Explore interesting sights in Cleveland, United States. Click on a marker on the map to view details about it. Underneath is an overview of the sights with images. A total of 23 sights are available in Cleveland, United States.Sightseeing Tours in Cleveland
1. The MallBook Ticket*
The Cleveland Mall is a landscaped public park in downtown Cleveland, Ohio. One of the most complete examples of City Beautiful design in the United States, the park is a historic site listed on the National Register of Historic Places.
2. Cleveland History CenterBook Ticket*
The Crawford Auto-Aviation Museum is a transportation museum in Cleveland, Ohio, United States. It is part of the Western Reserve Historical Society's Cleveland History Center in University Circle, and its collection includes about 170 cars. It was founded by Frederick C. Crawford of TRW, and opened in 1965.
3. West Side MarketBook Ticket*
The West Side Market is the oldest operating indoor/outdoor market space in Cleveland, Ohio. It is located at the corner of West 25th Street and Lorain Avenue in the Ohio City neighborhood. On December 18, 1973, it was added to the National Register of Historic Places.
4. Public SquareBook Ticket*
Public Square is the central plaza of Downtown Cleveland, Ohio. Based on an 18th-century New England model, it was part of the original 1796 town plat overseen by city founder General Moses Cleaveland of the Connecticut Land Company. The historical center of the city's downtown, it was added to the National Register of Historic Places in 1975.
5. Allen Theatre
The Allen Theatre is one of the theaters in Playhouse Square, the performing arts center on Euclid Avenue in downtown Cleveland, Ohio. It was originally designed as a silent movie theater by C. Howard Crane and opened its doors on April 1, 1921, with a capacity of more than 3,000 seats. The first show was of the movie Her Greatest Love, and featured Phil Spitalny and his 35 piece orchestra as live performers. The theater was designed in the Italian Renaissance style and was one of the few "daylight atmospheric" theaters in the country, with a ceiling painted to resemble the open daylight sky. In the lobby, a rotunda was built to resemble the Villa Madama in Rome. The ceiling of the rotunda was decorated with Renaissance-style figures from an unknown artist's imagination which greeted cinema patrons for decades.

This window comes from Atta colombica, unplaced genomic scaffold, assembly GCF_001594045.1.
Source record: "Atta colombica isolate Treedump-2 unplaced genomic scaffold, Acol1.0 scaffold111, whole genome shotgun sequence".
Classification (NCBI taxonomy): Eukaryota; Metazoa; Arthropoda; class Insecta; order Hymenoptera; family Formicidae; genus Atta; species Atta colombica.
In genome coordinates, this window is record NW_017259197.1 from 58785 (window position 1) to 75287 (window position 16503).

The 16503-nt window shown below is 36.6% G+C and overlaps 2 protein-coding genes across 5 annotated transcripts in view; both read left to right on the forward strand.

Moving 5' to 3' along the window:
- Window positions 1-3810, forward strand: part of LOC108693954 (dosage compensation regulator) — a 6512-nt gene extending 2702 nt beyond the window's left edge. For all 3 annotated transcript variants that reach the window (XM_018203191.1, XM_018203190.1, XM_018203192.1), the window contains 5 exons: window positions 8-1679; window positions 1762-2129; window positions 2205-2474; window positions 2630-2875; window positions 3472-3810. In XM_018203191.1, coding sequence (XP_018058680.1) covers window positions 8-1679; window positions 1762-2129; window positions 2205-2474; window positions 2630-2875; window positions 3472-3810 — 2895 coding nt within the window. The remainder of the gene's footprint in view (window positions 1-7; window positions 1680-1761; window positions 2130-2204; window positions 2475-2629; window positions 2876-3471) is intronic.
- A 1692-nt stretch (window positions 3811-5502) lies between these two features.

6. League Park
League Park was a baseball park located in Cleveland, Ohio, United States. It was situated at the northeast corner of Dunham Street and Lexington Avenue in the Hough neighborhood. It was built in 1891 as a wood structure and rebuilt using concrete and steel in 1910. The park was home to a number of professional sports teams, most notably the Cleveland Indians of Major League Baseball. League Park was first home to the Cleveland Spiders of the National League from 1891 to 1899 and of the Cleveland Lake Shores of the Western League, the minor league predecessor to the Indians, in 1900. From 1914 to 1915, League Park also hosted the Cleveland Spiders of the minor league American Association. In the late 1940s, the park was also the home field of the Cleveland Buckeyes of the Negro American League.
7. Palace Theatre
The Connor Palace, also known as the Palace Theatre and historically as the RKO Palace, is a theater located at 1615 Euclid Avenue in Downtown Cleveland, Ohio, part of Playhouse Square. The theater opened in 1922, as Keith's Palace Theatre after B. F. Keith, founder of the Keith-Albee chain of vaudeville and movie theaters. It was designed by the Chicago architectural firm of Rapp and Rapp in the French Renaissance style, and originally housed live two-a-day vaudeville shows. The $2 million theater opened in the Keith Building on November 6, 1922, seating 3,100. The interior featured Carrara marble and 154 crystal chandeliers, and the main lobby, dubbed the "Great Hall," was decorated with over 30 paintings.
8. I-X Center
The International Exposition Center, better known as the I-X Center, is a convention and exhibition hall located in the Hopkins neighborhood of Cleveland, Ohio, United States, adjacent to Cleveland Hopkins International Airport. The 2,200,000-square-foot (200,000 m2) building included over 1,000,000 square feet (93,000 m2) total square feet of exhibition and conference space, making it one of the largest meeting, convention, and exhibition centers in the United States. The diverse show schedule included public events featuring one of the country's largest boat shows, trade shows, banquets and meetings attracting over 2 million visitors each year.
9. Cleveland Museum of Art
The Cleveland Museum of Art (CMA) is an art museum in Cleveland, Ohio, located in the Wade Park District, in the University Circle neighborhood on the city's east side. Internationally renowned for its substantial holdings of Asian and Egyptian art, the museum houses a diverse permanent collection of more than 61,000 works of art from around the world. The museum provides general admission free to the public. With a $755 million endowment, it is the fourth-wealthiest art museum in the United States. With about 770,000 visitors annually (2018), it is one of the most visited art museums in the world.
10. Detroit Avenue